Again, it is often thought to allow a plaintiff to sue and recover full damages before the time for the completion of all the defendant's performance is to allow the doctrine of anticipatory breach,8 yet this is not the case. As soon as a party to a contract breaks any promise he has made, he is liable to an action. In such an action the plaintiff will recover whatever damages the breach has caused. If the breach is a trifling one such damages cannot well be more than the direct injury caused by that trifling breach. But if the breach is serious or is accompanied by repudiation of the whole contract, it may and frequently will involve as a consequence that all the rest of the contract will not be carried out. This may be a necessary consequence of the situation of affairs or it may result simply from the plaintiff's right to decline to let the defendant continue performance, since even if all the remaining performances were properly rendered, the plaintiff would not get substantially what he bargained for. The plaintiff is entitled to damages which will compensate him for all the consequences which naturally follow the breach, and therefore to damages for the loss of the entire contract. This is no different principle from allowing a plaintiff in an action of tort for personal injuries to recover the damages he will probably suffer in the future. If the cause of action has accrued, the fact that the damages or all of them have not yet been suffered is no bar in any form of action to the recovery of damages estimated on the basis of full compensation. This is law where the doctrine of Hoch-ster v. De la Tour is denied, as well as where it is admitted.9 Indeed in the action of assumpsit the early law seems always to have allowed full damages as soon as any instalment of performance was due and not performed.10 In most of the cases cited in support of the doctrine of anticipatory breach there had been in fact an actual breach, and, therefore, no novel principle was needed to sustain recovery.11

7 See infra, Sec.1466. Similarly an employee unable to complete performance of his contract because cf Alness may recover on a quantum merit before the day when his compensation was payable under the contract Ryan v. Dayton, 25 Conn. 188, 65 Am. Dec. 560. The contrary decision of Tebo v. Ballard, 36 Vt. 612, is justly criticised in 28 L. R. A. (N. S.) 317.

8 Nichols v. Scranton, etc., Co., 137 N. Y. 471, 33 N. E. 561; Union Ins. Co. v. Central Trust Co., 157 N. Y. 633, 52 N. E. 671, 44 L. R. A. 227; Hocking v. Hamilton, 158 Pa. 107, 27 Atl. 836, illustrate this. These cases are unquestionably right. They do not involve the question of anticipatory breach, though in each of them the court seems to have thought so.

9 Pierce v. Tennessee Ac. Co., 173 U. S. 1, 43 L. Ed. 691,19 Sup. Ct. 335; Re Manhattan Ice Co., 114 Fed. 399; Northrop v. Mercantile Trust Co., 119 Fed.. 969; Strauss v. Meertief, 64 Ala. 299, 38 Am. Rep. 8; Howard College v. Turner, 71 Ala. 429; jEtna Life Ins. Co. v. Nexsen, 84 Ind. 347, 43 Am. Rep. 91; Goldman v. Goldman, 51 La. Ann. 761, 25 So. 555; Sutherland v. Wyer, 67 Me. 64; Speirs v. Union Drop-Forge Co., 180 Mass. 87, 61 N. E. 825; St. John v. St. John, 223 Mass. 137, 111 N. E. 719; Schell v. Plumb, 55 N. Y. 592; Girard v. Tag-gart, 5 S. & R. 19, 9 Am. Dec. 327; King v. Steiren, 44 Pa. St. 99, 84 Am. Dec. 419; Chamberlin v. Morgan, 68 Pa. 168; Remelee v. Hall, 31 Vt. 582, 76 Am. Dec. 140; Treat v. Hiles, 81 Wis. 280, 50 N. W. 896; Zdan v. Hru-den, 22 Manitoba, 387. See also Mayne on Damages (6th ed.), 106 el 8eq.; Sutherland on Damages, Sec.Sec. 108, 112, 113. The contrary decisions of Lichenstein v. Brooks, 75 Tex. 196, 198, 12 S. W. 975; Gordon v. Brewster, 7 Wis. 356 (cf. Treat v. Hiles, 81 Wis. 280, 50 N. W. 896); Walsh v. Myers, 92 Wis. 397, 66 N. W. 250, are not to be supported. See also Salyers v. Smith, 67 Ark. 526, 55 S. W. 936.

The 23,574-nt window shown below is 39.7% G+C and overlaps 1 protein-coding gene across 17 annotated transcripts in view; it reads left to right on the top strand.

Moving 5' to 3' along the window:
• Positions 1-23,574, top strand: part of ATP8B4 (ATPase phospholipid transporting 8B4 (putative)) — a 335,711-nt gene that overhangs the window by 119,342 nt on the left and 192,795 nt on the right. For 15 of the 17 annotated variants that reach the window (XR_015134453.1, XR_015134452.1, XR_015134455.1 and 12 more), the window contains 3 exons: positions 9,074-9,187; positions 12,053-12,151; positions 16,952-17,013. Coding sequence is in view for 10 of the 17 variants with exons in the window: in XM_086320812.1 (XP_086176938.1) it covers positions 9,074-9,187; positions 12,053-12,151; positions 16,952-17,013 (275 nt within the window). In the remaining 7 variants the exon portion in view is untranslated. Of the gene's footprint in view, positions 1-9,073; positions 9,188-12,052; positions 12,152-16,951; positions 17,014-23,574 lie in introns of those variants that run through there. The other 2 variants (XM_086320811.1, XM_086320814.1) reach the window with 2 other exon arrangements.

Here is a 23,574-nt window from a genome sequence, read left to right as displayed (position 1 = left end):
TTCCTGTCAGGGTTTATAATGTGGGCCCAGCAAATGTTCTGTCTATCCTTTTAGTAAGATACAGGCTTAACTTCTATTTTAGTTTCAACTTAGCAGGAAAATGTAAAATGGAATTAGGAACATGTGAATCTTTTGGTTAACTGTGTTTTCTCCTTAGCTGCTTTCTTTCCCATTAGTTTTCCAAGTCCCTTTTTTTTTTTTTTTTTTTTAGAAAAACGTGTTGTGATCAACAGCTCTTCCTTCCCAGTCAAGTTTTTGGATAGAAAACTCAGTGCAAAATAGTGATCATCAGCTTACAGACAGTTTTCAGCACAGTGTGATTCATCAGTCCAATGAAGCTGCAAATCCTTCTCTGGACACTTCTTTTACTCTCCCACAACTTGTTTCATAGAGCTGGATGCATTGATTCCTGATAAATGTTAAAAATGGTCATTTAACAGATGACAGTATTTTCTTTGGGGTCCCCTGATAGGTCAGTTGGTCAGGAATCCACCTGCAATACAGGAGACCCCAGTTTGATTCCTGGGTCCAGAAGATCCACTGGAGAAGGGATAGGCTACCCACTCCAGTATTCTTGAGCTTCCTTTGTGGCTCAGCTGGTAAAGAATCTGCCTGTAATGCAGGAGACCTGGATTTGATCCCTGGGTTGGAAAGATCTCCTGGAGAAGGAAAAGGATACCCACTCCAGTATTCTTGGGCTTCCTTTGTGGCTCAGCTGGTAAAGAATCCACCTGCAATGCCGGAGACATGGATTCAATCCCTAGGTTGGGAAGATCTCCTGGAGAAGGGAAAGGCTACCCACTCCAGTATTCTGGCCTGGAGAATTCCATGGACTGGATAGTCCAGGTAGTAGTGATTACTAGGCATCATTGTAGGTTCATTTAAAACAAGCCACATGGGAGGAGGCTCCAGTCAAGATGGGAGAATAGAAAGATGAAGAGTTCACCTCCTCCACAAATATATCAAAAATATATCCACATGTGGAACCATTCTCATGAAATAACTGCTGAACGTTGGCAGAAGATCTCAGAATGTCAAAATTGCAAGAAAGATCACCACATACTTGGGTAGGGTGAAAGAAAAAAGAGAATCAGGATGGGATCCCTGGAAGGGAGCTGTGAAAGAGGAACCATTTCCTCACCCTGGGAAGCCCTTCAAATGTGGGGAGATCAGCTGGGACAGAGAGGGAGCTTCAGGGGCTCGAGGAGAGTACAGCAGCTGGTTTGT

10 See supra, 11290, n. 10.

111 In Bridgeport v. AStna Indemnity Co., 91 Conn. 197, 99 Atl. 566, 568, the court said: "The breach was one of a dependent covenant going to the whole consideration, and therefore total. Kauffman v. Raeder, 108 Fed. 171, 179, 47 C. C. A. 278, 54 L. R. A. 247; Leopold v. Salkey, 89 111. 412, 418, 31 Am. Rep. 93. A cause of action in favor of the city thereupon arose for the recovery of the damages consequent upon such breach. It might have brought suit immediately, or waited such length of time as the statute of limitations permitted, but only one action could be brought, and in that action, whenever brought, full recovery, covering the future as well as the past, could be had. Cohn v. Norton, 57 Conn. 480, 490, 18 Atl. 595, 5 L. R. A. 572; Stanton v. New York, etc., Ry. Co., 59 Conn. 272, 283, 22 Atl. 300, 21 Am. St. Rep. 110; Pierce v. Tennessee, etc., R. Co., 173 U. S. 1,13,19 Sup. Ct. 335, 43 L. Ed. 591; Parker v. Russell, 133 Mass. 74, 75; Schell v. Plumb, 55 N. Y. 592, 597; Sutherland v. Wyer, 67 Me. 64, 68; Remelee v. Hall, 31 Vt. 582, 585, 76 Am. Dec. 140; 1 Sedgwick on Damages, Sec. 90; Sutherland on Damages, 1108.

"It makes no difference that the liquidation of damages suffered by the